Land CCIM Q&A

Optimism in the Lone Star State

Q&A with Russell Webb, CCIM

Webb

When you hear everything’s bigger in Texas, it’s easy to assume that’s just a bit of local pride. But anyone who has driven across the plains of West Texas understands there’s a bit of truth in that aphorism. When it comes to land — and its associated farmland and ranch real estate markets — it doesn’t get much bigger than the Lone Star State.

While some commercial real estate sectors can count on a steady supply of new assets, land is inherently constrained. Considering this physical limitation, increasing demand can mean more people looking to scoop up similar assets. COVID-19 greatly impacted interest in land for farming, leisure, and speculation, so understanding the temporary and fundamental changes to the land market is essential to survive and thrive in a competitive space. Russell Webb, CCIM, managing partner with Silver Oak Commercial Realty in Southlake, Texas, outside of Dallas, has put together 20-plus years in commercial real estate, specializing in land, among other sectors. Additionally, before turning his attention to CRE, he spent his early career in the gas and oil business, which is not surprising considering how essential the energy industry is to his home state. Commercial Investment Real Estate spoke with Webb about COVID-19’s impact on CRE, how demographic changes may impact the land market, and opportunities in energy for CRE professionals.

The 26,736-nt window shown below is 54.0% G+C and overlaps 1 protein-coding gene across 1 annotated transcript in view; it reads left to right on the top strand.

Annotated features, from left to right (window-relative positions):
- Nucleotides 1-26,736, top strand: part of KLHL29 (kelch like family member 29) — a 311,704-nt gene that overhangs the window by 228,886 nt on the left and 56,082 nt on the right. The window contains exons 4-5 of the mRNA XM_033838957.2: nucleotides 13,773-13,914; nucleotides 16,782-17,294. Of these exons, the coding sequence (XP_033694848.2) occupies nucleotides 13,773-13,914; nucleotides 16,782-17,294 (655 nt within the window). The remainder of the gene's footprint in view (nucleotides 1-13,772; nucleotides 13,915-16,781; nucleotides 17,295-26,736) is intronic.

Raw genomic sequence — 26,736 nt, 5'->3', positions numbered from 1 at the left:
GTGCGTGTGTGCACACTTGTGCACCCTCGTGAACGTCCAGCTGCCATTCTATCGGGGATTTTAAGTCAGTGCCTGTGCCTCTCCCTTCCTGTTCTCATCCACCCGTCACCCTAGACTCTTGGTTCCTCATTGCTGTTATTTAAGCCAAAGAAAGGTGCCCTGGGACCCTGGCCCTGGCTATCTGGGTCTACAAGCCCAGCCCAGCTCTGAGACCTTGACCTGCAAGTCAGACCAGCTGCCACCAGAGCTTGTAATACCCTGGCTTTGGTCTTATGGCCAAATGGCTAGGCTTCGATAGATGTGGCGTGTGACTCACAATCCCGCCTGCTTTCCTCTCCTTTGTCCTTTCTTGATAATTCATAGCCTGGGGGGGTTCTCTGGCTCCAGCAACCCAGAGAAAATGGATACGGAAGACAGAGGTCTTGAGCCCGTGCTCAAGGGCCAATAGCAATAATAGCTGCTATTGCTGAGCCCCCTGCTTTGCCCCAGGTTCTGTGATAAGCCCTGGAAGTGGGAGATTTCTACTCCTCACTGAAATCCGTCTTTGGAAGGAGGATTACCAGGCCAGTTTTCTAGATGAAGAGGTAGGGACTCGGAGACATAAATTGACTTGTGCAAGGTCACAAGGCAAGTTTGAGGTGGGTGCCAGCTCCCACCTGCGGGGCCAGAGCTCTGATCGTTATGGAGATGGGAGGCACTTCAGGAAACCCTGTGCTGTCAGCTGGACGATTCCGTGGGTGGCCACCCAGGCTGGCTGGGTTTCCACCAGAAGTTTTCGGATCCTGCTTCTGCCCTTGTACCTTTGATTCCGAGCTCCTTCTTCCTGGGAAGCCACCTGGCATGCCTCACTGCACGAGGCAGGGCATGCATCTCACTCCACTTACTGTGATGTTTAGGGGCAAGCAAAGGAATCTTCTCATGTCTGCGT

CIRE: In the wake of COVID-19, people have talked a lot about returning to the office or retail’s return. What has been the situation in ranch and farmland? How has the pandemic impacted the sector?

Russell Webb, CCIM: We’ve seen a real increase of interest in farm and ranch land since COVID-19. There was also a rush in demand for recreational properties outside Dallas and Fort Worth, with potential buyers looking towards Abilene and Wichita Falls. People were looking for space and vacation properties in lower-density areas. These trends also led to a huge increase of interest in land for RV parks. 

In the last two years, I’ve seen a lot of activity by commercial real estate investors looking to buy large tracts of land to subdivide them to meet this rising demand. There are a lot of people in big metropolitan areas like Dallas, Fort Worth, Houston, and Austin who are looking for ways to escape the hustle and bustle. Considering the growth in working from home or working remotely, people are not tied to an office like they were before COVID-19. It’s possible to live farther and farther away from a central office location — and that can change the importance of being in a city or nearby suburb.

The land market in Texas has been pushed to new heights during COVID. You can go to some counties in South Texas where folks are asking anywhere from $10,000 to $50,000 an acre. If you’d have gotten some investors together and bought a bunch of contiguous land before the pandemic, held it, and sold it today, that rate of return would be huge. But I still think there’s room to grow in this market because we have so many people moving to Texas or looking at our state for investment opportunities. 

If you own a ranch in West Texas with mineral rights, you can pick up both the basis on the land and income off royalties from any future production.